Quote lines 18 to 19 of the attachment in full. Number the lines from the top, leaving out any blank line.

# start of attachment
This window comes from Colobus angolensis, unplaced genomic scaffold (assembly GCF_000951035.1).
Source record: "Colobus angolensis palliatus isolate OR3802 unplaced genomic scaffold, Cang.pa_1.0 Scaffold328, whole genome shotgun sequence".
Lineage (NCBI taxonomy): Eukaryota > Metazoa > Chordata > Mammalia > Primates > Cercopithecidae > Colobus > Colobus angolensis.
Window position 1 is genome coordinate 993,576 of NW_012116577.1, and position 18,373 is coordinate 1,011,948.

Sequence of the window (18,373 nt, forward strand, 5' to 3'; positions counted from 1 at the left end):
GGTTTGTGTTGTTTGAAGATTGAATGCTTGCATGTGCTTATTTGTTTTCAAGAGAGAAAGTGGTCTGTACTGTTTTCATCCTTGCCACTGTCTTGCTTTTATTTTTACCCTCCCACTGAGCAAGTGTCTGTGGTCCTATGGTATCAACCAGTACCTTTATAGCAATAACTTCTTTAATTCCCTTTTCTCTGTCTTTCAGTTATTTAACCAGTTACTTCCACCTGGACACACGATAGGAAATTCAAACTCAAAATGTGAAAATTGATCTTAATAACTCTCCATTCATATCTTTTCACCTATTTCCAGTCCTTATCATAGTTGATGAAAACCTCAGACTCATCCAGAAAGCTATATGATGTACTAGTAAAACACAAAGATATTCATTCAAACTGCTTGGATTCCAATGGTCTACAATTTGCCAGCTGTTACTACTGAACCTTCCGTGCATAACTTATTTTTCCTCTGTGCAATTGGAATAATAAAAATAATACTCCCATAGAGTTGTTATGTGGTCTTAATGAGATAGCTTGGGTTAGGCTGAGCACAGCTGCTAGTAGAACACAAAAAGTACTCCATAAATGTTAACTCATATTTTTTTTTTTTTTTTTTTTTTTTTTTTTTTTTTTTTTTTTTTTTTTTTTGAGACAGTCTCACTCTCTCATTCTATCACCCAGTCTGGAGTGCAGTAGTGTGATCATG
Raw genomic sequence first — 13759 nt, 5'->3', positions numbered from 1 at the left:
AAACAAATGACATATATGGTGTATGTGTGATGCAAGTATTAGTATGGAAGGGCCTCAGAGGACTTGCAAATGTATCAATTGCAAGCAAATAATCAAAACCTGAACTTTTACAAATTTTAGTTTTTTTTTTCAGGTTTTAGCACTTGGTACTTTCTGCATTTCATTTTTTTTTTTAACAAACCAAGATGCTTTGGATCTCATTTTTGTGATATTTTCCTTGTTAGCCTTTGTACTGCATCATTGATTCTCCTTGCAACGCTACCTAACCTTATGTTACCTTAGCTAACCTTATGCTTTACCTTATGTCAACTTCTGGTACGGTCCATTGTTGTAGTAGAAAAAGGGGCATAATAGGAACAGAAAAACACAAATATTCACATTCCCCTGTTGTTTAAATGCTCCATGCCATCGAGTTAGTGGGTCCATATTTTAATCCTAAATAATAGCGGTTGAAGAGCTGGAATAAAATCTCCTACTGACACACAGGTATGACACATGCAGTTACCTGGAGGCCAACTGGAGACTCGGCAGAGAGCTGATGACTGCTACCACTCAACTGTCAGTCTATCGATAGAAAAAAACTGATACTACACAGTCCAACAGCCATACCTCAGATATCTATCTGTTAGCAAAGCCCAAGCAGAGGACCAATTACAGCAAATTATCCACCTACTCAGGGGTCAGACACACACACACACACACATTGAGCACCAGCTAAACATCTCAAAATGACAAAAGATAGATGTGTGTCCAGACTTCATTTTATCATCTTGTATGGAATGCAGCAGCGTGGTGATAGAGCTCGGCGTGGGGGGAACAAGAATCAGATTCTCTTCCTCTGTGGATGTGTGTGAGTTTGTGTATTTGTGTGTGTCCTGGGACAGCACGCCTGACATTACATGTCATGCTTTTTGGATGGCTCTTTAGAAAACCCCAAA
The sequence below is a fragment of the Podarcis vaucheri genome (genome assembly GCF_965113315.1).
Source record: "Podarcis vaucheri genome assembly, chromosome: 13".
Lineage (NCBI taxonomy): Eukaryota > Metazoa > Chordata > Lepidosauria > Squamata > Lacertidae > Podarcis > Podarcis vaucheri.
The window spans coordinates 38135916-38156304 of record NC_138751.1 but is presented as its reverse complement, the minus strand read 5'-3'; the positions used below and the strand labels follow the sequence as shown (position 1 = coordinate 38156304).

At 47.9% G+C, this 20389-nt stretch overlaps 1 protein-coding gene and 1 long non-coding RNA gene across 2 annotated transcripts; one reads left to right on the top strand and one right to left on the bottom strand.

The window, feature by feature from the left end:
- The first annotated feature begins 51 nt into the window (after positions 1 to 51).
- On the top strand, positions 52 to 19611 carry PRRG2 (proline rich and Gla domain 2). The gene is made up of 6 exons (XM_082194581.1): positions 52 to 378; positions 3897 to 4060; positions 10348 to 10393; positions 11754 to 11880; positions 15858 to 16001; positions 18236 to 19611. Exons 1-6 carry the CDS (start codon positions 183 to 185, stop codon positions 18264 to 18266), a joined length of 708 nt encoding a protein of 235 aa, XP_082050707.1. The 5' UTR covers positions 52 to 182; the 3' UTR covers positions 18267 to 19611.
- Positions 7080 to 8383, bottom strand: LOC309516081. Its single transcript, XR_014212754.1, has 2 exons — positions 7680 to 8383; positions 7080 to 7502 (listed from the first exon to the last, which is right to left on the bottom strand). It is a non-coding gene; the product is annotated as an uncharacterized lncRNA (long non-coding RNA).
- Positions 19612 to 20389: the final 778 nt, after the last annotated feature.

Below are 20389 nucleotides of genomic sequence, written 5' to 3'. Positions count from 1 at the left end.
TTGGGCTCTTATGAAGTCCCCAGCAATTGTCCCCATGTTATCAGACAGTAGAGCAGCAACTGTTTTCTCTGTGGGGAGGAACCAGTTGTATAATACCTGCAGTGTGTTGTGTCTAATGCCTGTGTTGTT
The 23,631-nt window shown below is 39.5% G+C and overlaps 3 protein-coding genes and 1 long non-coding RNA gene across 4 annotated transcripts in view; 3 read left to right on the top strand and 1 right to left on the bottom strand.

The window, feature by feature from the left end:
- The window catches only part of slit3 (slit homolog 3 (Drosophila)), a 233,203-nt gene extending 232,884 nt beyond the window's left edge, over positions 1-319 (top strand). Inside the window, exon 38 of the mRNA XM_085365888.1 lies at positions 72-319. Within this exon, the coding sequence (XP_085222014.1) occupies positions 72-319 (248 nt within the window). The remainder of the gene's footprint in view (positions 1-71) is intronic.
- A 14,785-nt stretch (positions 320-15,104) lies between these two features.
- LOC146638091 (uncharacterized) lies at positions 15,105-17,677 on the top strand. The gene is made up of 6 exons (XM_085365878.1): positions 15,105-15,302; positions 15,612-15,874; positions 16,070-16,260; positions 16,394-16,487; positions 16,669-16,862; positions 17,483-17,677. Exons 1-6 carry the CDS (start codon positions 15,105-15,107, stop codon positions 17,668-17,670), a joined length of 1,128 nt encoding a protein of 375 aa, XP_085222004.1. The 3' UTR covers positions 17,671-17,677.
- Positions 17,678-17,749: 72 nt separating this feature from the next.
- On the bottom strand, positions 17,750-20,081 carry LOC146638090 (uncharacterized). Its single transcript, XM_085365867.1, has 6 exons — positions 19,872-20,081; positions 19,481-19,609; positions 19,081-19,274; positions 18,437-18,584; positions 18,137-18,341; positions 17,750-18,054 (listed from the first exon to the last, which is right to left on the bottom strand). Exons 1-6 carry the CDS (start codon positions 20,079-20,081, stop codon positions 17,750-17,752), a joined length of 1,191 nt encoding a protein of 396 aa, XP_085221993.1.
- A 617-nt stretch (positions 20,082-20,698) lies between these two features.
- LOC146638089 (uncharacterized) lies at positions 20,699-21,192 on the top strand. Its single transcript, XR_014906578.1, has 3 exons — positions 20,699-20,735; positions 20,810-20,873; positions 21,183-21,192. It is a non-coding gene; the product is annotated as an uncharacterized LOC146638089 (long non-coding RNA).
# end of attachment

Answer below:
- Positions 19612 to 20389: the final 778 nt, after the last annotated feature.

Below are 20389 nucleotides of genomic sequence, written 5' to 3'. Positions count from 1 at the left end.